Greg Traber snorted lines of cocaine off the back of a toilet seat in a hospital bathroom.
“My wife was in the next room about to give birth to my son,” Greg confessed. “It’s the only place I could find to do it.”
Greg hid it well. No one seemed to notice the times he slipped away to pacify his secret dependence. But feeding the beast was about to cost Greg more than just money.
“I had my first drink of alcohol when I was seven,” Greg remembered. “My grandfather gave it to me. He was an alcoholic. So was my mom.”
Recognizing the destructive family pattern didn’t deter Greg. Instead, it gave him an excuse to drink as much as he wanted. By the time he entered high school, alcohol no longer gave him the buzz he needed, so he tried something much stronger.
“By tenth grade, I was shooting cocaine intravenously,” Greg said. “I mixed it with Dilaudid or Percocet — whatever I could get my hands on in the 80s. By 1984, I was selling drugs and doing all sorts of things I shouldn’t have been doing.”
Find a Penny
In 1989, Greg reconnected with his former girlfriend.
“Penny grew up in church,” Greg said. “I always like to joke that she’s been a Christian since birth, so I tried hiding my drinking and cocaine use from her.”
They married in 1991 and soon had a daughter, then a son. Greg went to work for his father’s business. All appeared well from the outside, but Greg’s alcoholism steadily carved a chasm between him and Penny.
“I knew he was drinking the whole time he was working,” Penny said. “I remember lying in bed many nights praying that he would make it home safely. I didn’t fully know what to do, so I just did the next right thing. I knew prayer was always the next right thing.”
But like the glacier that sank the Titanic, Greg’s more dangerous cravings lurked underneath the surface, waiting to sink his marriage.
“In November of 1999, I tried crack cocaine,” Greg said. “That drug took me places.”
Up to that point, Greg considered himself an honest user: He worked for his drug money. But one use of crack cocaine had his mind tossing around scenarios he’d never before considered.
“I remember seeing an extension ladder sitting outside someone’s house,” Greg said. “All I could think of was to steal it and sell it for drug money. So I took it to the pawn shop and sold it for 70 dollars and bought crack cocaine.”
And just like that, Greg’s drug use was no longer honest.
Sneaking money out of his bank account for crack, Greg was heading toward financial ruin. Plus, his funky behavior led Penny to fear he was having an affair. Greg teetered on the edge of losing it all.
Noticing Greg’s abrupt change, his dad hemmed him in and went for the truth.
“On a Monday, after about two months of using crack, I went in to work, and my dad said we had to go look at a job site,” Greg remembered. “Once we were in the car, he said, ‘What’s going on? You’re not going to get out of this car until you tell me.’”
Greg unloaded on his dad, confessing his addiction to alcohol and drugs. Greg’s dad called the entire family into action. They gathered at Greg and Penny’s house where they joined forces to help Greg get clean.
“That afternoon, I got on my knees and prayed,” Greg remembered. “I said, ‘Lord, if You are who You say You are, and You love me the way You say You do, You’ll take this from me.’ That was January 24, 2000, and I haven’t used anything since.”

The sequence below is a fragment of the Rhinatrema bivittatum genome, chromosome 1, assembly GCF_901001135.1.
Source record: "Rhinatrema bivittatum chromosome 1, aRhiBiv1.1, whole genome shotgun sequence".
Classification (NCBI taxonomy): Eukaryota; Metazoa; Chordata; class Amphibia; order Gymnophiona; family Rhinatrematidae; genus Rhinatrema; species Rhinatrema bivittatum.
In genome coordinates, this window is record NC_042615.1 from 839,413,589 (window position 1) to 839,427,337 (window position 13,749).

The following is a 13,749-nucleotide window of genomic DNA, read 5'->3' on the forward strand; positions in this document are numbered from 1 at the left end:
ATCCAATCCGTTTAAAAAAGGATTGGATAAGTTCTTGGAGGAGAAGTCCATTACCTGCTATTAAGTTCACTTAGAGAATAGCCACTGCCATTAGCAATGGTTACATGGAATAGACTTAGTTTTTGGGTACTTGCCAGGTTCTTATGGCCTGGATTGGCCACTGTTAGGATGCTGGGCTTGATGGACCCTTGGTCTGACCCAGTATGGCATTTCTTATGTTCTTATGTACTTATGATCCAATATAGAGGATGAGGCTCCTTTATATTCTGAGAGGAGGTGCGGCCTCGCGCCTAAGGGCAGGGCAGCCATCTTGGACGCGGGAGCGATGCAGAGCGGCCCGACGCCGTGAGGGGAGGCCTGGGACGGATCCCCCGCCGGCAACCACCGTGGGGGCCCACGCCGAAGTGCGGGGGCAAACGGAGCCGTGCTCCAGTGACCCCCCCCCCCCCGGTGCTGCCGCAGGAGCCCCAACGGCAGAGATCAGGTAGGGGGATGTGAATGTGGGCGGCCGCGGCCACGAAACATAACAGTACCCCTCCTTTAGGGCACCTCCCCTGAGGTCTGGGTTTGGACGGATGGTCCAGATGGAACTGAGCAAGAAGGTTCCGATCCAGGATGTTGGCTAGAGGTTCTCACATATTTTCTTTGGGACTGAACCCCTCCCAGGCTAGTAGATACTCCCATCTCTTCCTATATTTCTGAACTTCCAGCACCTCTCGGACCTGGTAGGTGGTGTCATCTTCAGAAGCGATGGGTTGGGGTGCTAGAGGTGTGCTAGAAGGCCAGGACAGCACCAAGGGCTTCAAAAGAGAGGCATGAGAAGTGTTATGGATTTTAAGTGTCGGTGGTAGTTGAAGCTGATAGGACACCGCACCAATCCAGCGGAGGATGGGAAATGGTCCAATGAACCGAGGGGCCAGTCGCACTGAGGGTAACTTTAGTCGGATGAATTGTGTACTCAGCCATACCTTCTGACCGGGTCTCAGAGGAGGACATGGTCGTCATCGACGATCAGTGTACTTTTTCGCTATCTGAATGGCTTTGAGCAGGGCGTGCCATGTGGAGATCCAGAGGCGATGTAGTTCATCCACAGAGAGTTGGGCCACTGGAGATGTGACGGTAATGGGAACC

Power of Prayer
Although certainly on the right track, Greg still had some work to do. He entered an eight-week rehab program while Penny rallied her church family to pray for Greg’s recovery.
“That whole ‘power of a praying wife’ thing — that’s real,” Greg said. “I knew she’d been praying for me non-stop for years. People would have clapped if she left me. But she didn’t. She came every family night to visit while I was in rehab.”
After rehab, Greg returned home to discover his new identity without drugs and alcohol. Penny and the church were there to help.
“The following Sunday, I went to church with Penny,” Greg said. “We were there an hour before church, and they were doing a pre-service prayer circle. I walked over to the pastor and shared what was going on. Without hesitation, the pastor and associate pastor placed their hands on me and prayed.”
Wrapped in the love and acceptance of his family and his church, Greg slowly realized God’s plan to use his years of drug abuse for the restoration of others.
The Next Right Thing
Greg became a certified substance abuse counselor and worked in an intensive outpatient program before opening his own practice.
“I felt I needed to get my hands dirty,” Greg said. “I needed to get into individuals’ lives. I can really, truly relate to people who are struggling through addiction. That’s what God has me doing right now.”
Greg and Penny teach addicts that the opposite of addiction is more than sobriety — it’s connection. They encourage family members to come in close and walk people through their battles.
“People look at addicts and want to discard them and walk away,” Greg said. “In all reality, they should be gathering around them and loving them. That’s what’s going to get them to the point where they understand there is so much more to life.”
Most importantly, Penny and Greg want to connect others with Jesus.
“Grab hold of Jesus,” Penny said. “Hold on to Him and don’t let go. In the pit of addiction, it’s pretty hopeless, but never give up hope. You are never alone.”